In 2011, PNG exported 3.5 million cubic metres of logs - making PNG the 2nd largest exporter of tropical hardwood logs in the world.
The Swiss testing and verification company SGS says it was logging on Special Agricultural and Business leases that pushed exports into record territory.
Australia's Chief Climate Commissioner, Professor Tim Flannery, warned this kind of logging has great dangers for the people and the environment in PNG.
Presenter: Pacific Business and Economic reporter, Jemima Garrett
Speaker: Australia's Chief Climate Commissioner, Professor Tim Flannery
GARRETT: PNG has just had a record year for log exports and it is now the second biggest exporter of tropical hardwood logs in the world - what is your reaction to that?
FLANNERY: Well, PNG has a problem because it is a very high emitting nation. Its in population terms, it is about a quarter the size of Australia and in land area about one tenth the size or less but it has emissions about one third as great as Australia and that is largely because of deforestation. So this is increasingly an issue for PNG and countries like it.
GARRETT: It was logging on controversial Special Agricultural and Business Leases that allow clear felling rather than selective logging that's pushed PNG into record territory. How much of a concern is that?
FLANNERY: Well, I think logging as a whole in PNG is a concern at many levels. One of the most significant, which leads to social conflict, is the nature of land tenure in Papua New Guinea. Ninety seven per cent of the country is owned by the traditional clans so they are the ones who really ultimate should have the say but of course there is a push from the government to open sources of revenue and so sometimes people are led, if you want, into signing documents and leases they may not entirely understand that lead to pretty dramatic consequences for them.
GARRETT: Much of PNG's biodiversity is still being catalogued and you yourself brought new species of tree kangaroo to the attention of the scientific world, for the first time. How likely is it that species will be lost before science has had a chance to find them?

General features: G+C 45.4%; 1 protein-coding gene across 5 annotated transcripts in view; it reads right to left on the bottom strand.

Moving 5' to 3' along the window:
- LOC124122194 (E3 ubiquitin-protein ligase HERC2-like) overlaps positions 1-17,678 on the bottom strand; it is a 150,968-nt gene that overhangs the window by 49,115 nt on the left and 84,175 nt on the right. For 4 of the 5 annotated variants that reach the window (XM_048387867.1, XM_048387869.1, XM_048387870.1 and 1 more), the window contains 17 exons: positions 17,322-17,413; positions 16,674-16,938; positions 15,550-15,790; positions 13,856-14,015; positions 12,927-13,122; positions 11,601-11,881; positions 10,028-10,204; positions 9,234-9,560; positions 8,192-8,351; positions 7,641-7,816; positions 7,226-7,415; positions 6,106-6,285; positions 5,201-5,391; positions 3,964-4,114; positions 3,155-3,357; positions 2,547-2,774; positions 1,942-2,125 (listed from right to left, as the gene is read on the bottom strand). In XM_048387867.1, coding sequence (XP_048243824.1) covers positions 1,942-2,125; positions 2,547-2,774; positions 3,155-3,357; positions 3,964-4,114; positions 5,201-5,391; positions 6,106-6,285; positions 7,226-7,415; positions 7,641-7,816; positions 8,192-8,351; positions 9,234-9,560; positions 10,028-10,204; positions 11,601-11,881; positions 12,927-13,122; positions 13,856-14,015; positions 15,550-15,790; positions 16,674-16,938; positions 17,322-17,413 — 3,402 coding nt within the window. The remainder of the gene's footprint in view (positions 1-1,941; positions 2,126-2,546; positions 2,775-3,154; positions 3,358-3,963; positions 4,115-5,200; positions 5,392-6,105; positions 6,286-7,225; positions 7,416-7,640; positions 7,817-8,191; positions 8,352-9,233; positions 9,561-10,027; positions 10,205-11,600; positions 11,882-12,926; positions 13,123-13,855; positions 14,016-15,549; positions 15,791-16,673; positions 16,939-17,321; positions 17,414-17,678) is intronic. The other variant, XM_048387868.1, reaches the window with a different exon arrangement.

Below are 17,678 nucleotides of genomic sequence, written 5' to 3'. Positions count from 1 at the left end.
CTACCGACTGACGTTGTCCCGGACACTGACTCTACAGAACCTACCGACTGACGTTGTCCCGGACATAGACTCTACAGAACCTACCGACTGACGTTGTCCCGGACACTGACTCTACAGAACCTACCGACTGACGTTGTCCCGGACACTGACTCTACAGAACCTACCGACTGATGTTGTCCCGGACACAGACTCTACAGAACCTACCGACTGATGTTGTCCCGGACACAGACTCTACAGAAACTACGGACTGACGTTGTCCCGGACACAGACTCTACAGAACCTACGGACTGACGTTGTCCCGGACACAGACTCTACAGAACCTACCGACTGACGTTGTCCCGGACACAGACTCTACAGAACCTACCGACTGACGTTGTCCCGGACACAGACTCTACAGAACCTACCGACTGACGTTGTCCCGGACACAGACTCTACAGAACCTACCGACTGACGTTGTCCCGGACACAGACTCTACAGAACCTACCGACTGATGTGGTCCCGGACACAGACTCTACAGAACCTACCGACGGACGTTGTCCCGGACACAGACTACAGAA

FLANNERY: Look I am sure it is happening right now. It is an exceptionally biodiverse country. Many species have very small distributional areas, very small home ranges and I am sure they are being lost now. But, even if you don't care about that, there is a good reason for being concerned about logging in Papua New Guinea and that is that the forests give people and communities there many important assets, from building materials through to their food, bush medicines and clean water and so forth, lots of amenity. And, of course, disease! Disease incidence, is very much reflected by disturbance so if you have areas of forest that are cut down and water pooling you'll find various mosquito species get in there that will transmit diseases so the delicate ecological balance of the region is upset by logging, as much as outright biodiversity extinction.
GARRETT: Papua New Guinea has been leading a group of developing nations seeking to protect their rainforest by using carbon credits. What impact will forest clearance on this scale, have on PNG's credibility as the leader of that group?
FLANNERY: Well, look, that is yet to be seen. I think that there are genuine concerns and there are many countries now that are doing things the right way. We've seen in Brazil, for example, a real turnaround in terms of the rate of deforestation. Forests are still being lost there but at a fraction of the rate of just a few years ago so there are good models out there to help and in PNG itself there has been some really significant initiatives in times past, where people have developed these walkabout saw mills, for example, where a local community can fell a tree in the forest, process the planks there and then sell the planks for whatever money they need, which is much more profitable and sustainable for them than selling the entire forest. So, there are good models out there but you are quite right that there are concerns when you see these wholesale logging concessions being given out.
GARRETT: The Forest Industries Association in PNG argues that it creates thousands of jobs in the here and now and millions of dollars in government revenue. Companies working on these Special Agricultural and business leases say they are going to add to that by investing in new agricultural businesses such as palm oil. Isn't that of benefit to Papua New Guinea? It is not a wealthy country!
FLANNERY: I am sorry to say it, but whenever anyone mentions jobs to me, I sense a bogus argument whether it is in Australia or Papua New Guinea because very rarely is the entire accounting done. In Papua New Guinea you've got to include, for example, hours lost to illness, you'd have to include community health, women being able to make their gardens, men going out to hunt, all of that is part of the traditional economy and a very important part of the lives of many people in Papua New Guinea. So I see this jobs argument ..it is paper thin. I wouldn't put much credence on it.